Health Funds and Natural Therapies – Your Choice!
A review, conducted by the Department of Health at the beginning of 2015, regarding seventeen natural therapies (aromatherapy, naturopathy, yoga and Pilates, Alexander Technique, Ayurveda, Bowen therapy, Buteyko, Feldenkrais, herbalism/western herbalism, homeopathy, iridology, kinesiology, a range of massage therapy, reflexology, Rolfing and tai chi) is a real concern for those individuals who value lifestyle, diet and natural therapies as a means to achieve optimum health.
Removing many natural therapies from private health insurance will only worsen the pressure on already overburdened GPs and increase Medicare and Pharmaceutical Benefit Scheme (PBS) costs.
It also threatens the future viability of Australian natural therapy practices and the health and the well-being of thousands of Australians who use the services.
Of 35 funds registered under the Private Health Insurance Act 2007, the market is dominated by a small number of large insurers.
Medibank Private and BUPA have 54% of the market share; HCF, HBF and NIB have 26% while the remaining 20% is shared between 30 funds.
As of 31 December 2012, 47% of the Australian population had purchased a private health insurance product covering all or part of the costs related to hospital treatment, while 54% had purchased some form of ancillary (extras) cover. Natural therapies are a part of these extras.
Generally, naturopathy, herbal medicine, homoeopathy, nutrition as well as tactile therapies such as massage, reflexology and aromatherapy are all covered through private health insurance rebates.
Private health insurance providers cap the annual limit that can be claimed for natural therapy consultation. These caps depend on the level of cover – the higher the premium the higher the benefits but these are typically between $200 and $300 per year.
As a percentage of total private insurance benefit outlays, this is marginal when compared to overall benefits these services provide to health care outcomes in Australia.
Some health insurance providers offer coverage for some natural therapies but may specifically exclude others. For example Australian Unity’s “Super Extras” cover, provides benefits for naturopathy but excludes kinesiology and shiatsu.
Comparing Apples to Oranges?
Comparing private health funds in Australia can be a confusing and frustrating experience.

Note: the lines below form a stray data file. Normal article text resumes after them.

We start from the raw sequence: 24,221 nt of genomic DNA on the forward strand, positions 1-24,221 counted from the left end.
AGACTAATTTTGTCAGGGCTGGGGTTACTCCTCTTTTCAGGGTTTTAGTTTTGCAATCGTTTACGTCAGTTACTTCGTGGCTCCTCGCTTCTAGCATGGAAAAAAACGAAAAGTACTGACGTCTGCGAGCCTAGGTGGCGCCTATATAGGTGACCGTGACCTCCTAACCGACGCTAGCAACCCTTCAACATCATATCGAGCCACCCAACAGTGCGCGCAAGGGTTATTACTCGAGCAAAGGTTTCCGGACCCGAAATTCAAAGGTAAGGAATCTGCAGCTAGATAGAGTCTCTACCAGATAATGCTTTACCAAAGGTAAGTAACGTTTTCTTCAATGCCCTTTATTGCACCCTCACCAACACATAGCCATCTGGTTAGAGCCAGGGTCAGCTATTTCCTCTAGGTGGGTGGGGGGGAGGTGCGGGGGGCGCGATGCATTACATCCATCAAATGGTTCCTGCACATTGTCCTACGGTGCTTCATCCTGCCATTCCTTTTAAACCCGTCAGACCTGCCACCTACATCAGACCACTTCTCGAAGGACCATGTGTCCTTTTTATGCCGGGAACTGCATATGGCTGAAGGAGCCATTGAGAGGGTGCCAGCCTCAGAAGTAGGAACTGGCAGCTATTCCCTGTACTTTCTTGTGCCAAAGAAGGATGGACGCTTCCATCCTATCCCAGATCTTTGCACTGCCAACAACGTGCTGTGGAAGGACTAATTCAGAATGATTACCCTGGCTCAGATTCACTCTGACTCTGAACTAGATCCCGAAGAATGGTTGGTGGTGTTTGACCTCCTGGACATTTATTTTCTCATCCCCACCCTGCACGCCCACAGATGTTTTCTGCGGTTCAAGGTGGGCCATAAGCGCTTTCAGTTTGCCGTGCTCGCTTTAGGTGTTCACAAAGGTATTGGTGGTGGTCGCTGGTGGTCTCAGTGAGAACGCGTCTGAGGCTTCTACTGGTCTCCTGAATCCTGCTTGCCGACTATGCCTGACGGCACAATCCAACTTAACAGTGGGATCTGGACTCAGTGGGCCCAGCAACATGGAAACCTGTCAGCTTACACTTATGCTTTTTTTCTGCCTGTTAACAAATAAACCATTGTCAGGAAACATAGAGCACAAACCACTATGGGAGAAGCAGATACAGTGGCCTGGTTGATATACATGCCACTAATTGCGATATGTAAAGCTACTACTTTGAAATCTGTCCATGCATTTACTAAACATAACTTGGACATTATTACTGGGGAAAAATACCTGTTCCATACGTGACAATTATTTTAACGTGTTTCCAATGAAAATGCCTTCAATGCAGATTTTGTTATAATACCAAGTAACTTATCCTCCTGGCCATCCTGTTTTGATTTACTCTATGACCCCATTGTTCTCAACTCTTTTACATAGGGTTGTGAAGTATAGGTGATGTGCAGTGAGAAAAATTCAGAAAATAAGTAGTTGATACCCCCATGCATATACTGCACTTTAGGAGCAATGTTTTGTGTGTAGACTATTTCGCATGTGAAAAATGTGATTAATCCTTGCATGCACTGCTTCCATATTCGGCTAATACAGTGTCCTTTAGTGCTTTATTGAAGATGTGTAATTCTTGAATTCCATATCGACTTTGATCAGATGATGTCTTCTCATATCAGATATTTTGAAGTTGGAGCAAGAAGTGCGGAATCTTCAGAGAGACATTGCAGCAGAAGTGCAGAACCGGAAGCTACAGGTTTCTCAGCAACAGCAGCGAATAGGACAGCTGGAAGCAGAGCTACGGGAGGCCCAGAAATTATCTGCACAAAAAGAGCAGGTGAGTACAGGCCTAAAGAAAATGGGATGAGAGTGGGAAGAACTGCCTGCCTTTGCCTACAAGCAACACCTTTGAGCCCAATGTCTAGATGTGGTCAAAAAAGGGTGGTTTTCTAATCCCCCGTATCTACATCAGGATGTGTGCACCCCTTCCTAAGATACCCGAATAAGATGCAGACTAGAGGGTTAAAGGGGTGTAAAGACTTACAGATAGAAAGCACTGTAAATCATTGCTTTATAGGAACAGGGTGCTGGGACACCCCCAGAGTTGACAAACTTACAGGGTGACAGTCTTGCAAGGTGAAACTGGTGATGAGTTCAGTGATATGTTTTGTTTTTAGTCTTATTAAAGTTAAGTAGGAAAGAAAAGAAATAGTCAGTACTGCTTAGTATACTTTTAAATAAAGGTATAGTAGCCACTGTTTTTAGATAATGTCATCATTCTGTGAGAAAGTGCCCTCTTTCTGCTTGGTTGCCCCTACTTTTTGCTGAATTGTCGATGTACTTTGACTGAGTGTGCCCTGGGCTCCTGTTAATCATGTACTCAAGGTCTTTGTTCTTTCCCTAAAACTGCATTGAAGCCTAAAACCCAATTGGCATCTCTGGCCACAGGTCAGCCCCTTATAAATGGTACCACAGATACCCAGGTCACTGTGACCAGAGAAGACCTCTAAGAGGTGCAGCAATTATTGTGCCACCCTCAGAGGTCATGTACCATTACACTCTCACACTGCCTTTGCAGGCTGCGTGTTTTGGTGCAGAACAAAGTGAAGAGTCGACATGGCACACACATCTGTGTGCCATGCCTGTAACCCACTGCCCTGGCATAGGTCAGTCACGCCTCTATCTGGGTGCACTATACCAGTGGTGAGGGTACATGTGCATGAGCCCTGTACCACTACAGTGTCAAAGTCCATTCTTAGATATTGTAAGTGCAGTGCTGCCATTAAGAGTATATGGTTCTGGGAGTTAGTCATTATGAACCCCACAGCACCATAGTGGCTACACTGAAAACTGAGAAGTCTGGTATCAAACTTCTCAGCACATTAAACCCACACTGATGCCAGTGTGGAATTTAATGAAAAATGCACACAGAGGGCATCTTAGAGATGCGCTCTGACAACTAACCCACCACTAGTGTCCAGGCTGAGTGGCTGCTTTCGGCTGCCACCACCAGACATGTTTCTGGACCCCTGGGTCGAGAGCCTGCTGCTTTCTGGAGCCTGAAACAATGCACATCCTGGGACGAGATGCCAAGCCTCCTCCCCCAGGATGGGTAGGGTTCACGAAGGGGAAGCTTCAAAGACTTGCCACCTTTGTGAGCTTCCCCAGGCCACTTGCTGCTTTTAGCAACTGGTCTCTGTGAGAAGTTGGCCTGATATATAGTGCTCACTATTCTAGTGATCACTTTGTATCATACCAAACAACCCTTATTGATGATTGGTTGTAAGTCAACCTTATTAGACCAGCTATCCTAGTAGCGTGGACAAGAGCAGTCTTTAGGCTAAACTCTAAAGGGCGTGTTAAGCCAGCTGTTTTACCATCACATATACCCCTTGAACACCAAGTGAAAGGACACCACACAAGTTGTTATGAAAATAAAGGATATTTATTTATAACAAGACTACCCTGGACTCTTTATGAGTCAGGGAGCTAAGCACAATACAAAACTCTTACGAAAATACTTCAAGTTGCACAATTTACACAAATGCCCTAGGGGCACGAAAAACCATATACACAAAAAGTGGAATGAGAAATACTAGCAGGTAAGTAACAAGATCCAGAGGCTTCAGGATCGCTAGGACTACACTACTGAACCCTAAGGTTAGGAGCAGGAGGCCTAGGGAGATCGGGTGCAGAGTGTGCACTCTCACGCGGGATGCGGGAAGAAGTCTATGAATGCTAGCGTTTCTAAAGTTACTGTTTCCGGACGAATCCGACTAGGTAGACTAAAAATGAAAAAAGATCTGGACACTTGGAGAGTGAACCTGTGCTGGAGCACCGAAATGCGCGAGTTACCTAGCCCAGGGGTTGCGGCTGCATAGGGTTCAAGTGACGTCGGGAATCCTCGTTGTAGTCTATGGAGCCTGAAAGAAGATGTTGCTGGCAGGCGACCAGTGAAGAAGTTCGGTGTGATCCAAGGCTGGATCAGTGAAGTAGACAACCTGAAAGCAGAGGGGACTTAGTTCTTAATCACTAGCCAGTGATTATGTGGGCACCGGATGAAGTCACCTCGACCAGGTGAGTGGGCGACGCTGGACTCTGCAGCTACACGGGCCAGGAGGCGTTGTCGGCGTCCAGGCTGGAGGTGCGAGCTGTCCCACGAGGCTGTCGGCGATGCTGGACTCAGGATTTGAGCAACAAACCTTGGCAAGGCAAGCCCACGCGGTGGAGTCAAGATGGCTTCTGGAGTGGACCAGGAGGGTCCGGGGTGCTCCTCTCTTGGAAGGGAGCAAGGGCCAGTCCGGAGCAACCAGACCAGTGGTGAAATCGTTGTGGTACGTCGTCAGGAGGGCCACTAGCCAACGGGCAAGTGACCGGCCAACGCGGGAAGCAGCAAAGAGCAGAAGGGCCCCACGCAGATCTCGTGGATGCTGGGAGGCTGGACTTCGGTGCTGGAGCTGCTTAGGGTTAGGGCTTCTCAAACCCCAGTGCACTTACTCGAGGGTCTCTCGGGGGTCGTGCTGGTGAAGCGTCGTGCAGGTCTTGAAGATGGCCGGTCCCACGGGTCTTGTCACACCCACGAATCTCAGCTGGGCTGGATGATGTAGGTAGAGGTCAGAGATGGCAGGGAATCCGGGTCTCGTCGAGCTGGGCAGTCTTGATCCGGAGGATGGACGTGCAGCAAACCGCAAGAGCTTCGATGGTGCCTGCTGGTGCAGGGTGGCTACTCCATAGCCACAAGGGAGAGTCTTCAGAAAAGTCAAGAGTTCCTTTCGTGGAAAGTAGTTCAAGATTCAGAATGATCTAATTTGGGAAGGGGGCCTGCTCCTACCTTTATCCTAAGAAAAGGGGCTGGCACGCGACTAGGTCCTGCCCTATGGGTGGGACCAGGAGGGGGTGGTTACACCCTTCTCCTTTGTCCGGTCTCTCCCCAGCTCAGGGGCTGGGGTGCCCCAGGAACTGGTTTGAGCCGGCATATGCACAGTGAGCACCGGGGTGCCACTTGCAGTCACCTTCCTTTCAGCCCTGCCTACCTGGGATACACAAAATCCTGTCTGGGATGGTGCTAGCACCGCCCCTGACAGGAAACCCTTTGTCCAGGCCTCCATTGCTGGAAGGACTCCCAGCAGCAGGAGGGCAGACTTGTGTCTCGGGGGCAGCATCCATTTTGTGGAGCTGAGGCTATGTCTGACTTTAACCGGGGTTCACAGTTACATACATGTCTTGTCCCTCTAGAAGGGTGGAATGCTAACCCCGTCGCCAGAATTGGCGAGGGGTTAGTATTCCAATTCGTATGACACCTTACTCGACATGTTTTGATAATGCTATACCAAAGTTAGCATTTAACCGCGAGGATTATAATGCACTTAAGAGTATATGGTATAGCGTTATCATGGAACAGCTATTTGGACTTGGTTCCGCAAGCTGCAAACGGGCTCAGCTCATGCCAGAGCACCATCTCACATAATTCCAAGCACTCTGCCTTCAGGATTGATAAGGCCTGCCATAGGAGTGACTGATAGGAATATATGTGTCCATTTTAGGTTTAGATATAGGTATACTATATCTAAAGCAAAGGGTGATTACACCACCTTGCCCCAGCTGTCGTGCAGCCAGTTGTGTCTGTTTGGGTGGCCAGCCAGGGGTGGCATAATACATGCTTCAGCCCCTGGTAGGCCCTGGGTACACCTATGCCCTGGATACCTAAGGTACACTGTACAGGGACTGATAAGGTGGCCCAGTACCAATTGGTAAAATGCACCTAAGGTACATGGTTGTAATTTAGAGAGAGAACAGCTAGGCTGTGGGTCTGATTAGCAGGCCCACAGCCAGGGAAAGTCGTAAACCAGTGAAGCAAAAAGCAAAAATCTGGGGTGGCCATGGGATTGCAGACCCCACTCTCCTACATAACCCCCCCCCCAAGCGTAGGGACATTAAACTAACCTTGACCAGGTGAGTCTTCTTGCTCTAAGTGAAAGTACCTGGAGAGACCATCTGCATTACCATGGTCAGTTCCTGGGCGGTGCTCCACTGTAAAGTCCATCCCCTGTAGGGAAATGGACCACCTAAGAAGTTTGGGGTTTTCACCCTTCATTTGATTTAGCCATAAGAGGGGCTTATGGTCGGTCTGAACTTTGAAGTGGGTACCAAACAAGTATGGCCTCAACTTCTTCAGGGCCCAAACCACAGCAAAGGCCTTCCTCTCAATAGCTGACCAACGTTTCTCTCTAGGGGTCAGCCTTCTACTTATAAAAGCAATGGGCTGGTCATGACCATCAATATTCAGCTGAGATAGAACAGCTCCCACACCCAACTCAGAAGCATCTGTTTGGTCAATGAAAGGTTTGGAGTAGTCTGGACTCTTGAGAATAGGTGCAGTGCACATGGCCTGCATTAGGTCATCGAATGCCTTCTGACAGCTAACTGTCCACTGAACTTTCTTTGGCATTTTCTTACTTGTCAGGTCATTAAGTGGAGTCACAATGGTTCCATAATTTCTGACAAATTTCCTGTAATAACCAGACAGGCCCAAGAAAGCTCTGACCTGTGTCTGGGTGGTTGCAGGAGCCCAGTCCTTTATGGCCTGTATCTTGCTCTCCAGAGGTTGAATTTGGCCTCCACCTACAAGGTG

For example a brief search reveals the following:
Each of the following funds have chiropractic, dietetics, acupuncture, naturopathy and remedial massage. The prices (which are inclusive of private hospital insurance) are vastly different for a family of four.
- CBHS Health Fund is $173.87 monthly plus $33.72 Lifetime Health Cover (LHC) including $67.02 Government Rebate.
- AHM by Medibank is $207.73 monthly plus $46.56 LHC including $80.07 Government Rebate.
- HCF is $226.54 monthly plus $35.62 LHC including $87.31 Government Rebate.
- CUA Health is $222.41 monthly plus $48.40 LHC including $85.72 Government Rebate.
While for a single 40 year old female:
- HCF may be cheaper at $73.98 / month with $16.45 LHC, the natural therapies extras is a poor 1/2 star out of 5 stars.
With 3.5 star rating (the highest that could be found) for natural therapies are:
- NIB is $ 135 .19 / Month plus $27.30 LHC. A consumer gets naturopathy, acupuncture and Chinese Medicine consultations with 60% of cost back at a limit of $300.
- health.com.au is $ 112 .41 / Month plus $24.55 LHC. A consumer gets naturopathy, acupuncture and Chinese Medicine consultations with 65% cost back with a limit of $450.
- HBF is $ 118 .95 / Month plus $16.65 LHC. A consumer gets initial and subsequent consultations at $44 with a limit of $650.
The bottom line is that when it comes to natural therapies extras cover in private health insurance it is indeed confusing and frustrating to figure out what is and isn’t included in the policy.
Each of the registered 35 private health funds in Australia offer something different making it near impossible to accurately compare.
If natural therapies cover is important to you, do your research and make sure a health fund offers natural therapies extras coverage first.
Then check to see what is covered (for example consultation costs and how many consultations are included, the modality/ modalities you are interested in, level of coverage).
If you deem after doing all the research, that the health fund is right for you than agree to coverage with that provider.
Remember that YOU are the consumer and you have the power to choose a policy that is right for you.